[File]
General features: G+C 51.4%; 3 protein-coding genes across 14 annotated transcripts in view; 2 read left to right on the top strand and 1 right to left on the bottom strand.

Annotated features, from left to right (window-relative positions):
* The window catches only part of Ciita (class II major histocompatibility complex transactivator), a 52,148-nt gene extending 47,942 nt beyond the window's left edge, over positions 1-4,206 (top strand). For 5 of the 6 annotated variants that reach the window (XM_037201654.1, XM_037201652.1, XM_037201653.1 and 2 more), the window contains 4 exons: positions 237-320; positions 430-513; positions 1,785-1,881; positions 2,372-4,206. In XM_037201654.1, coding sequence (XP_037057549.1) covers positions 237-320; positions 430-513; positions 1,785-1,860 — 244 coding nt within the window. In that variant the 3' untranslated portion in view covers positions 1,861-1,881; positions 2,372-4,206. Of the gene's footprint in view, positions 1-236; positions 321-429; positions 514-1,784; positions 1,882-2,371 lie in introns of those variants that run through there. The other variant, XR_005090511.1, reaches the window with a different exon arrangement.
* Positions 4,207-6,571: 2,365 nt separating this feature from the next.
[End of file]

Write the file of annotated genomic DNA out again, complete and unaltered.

General features: G+C 51.4%; 3 protein-coding genes across 14 annotated transcripts in view; 2 read left to right on the top strand and 1 right to left on the bottom strand.

Annotated features, from left to right (window-relative positions):
* The window catches only part of Ciita (class II major histocompatibility complex transactivator), a 52,148-nt gene extending 47,942 nt beyond the window's left edge, over positions 1-4,206 (top strand). For 5 of the 6 annotated variants that reach the window (XM_037201654.1, XM_037201652.1, XM_037201653.1 and 2 more), the window contains 4 exons: positions 237-320; positions 430-513; positions 1,785-1,881; positions 2,372-4,206. In XM_037201654.1, coding sequence (XP_037057549.1) covers positions 237-320; positions 430-513; positions 1,785-1,860 — 244 coding nt within the window. In that variant the 3' untranslated portion in view covers positions 1,861-1,881; positions 2,372-4,206. Of the gene's footprint in view, positions 1-236; positions 321-429; positions 514-1,784; positions 1,882-2,371 lie in introns of those variants that run through there. The other variant, XR_005090511.1, reaches the window with a different exon arrangement.
* Positions 4,207-6,571: 2,365 nt separating this feature from the next.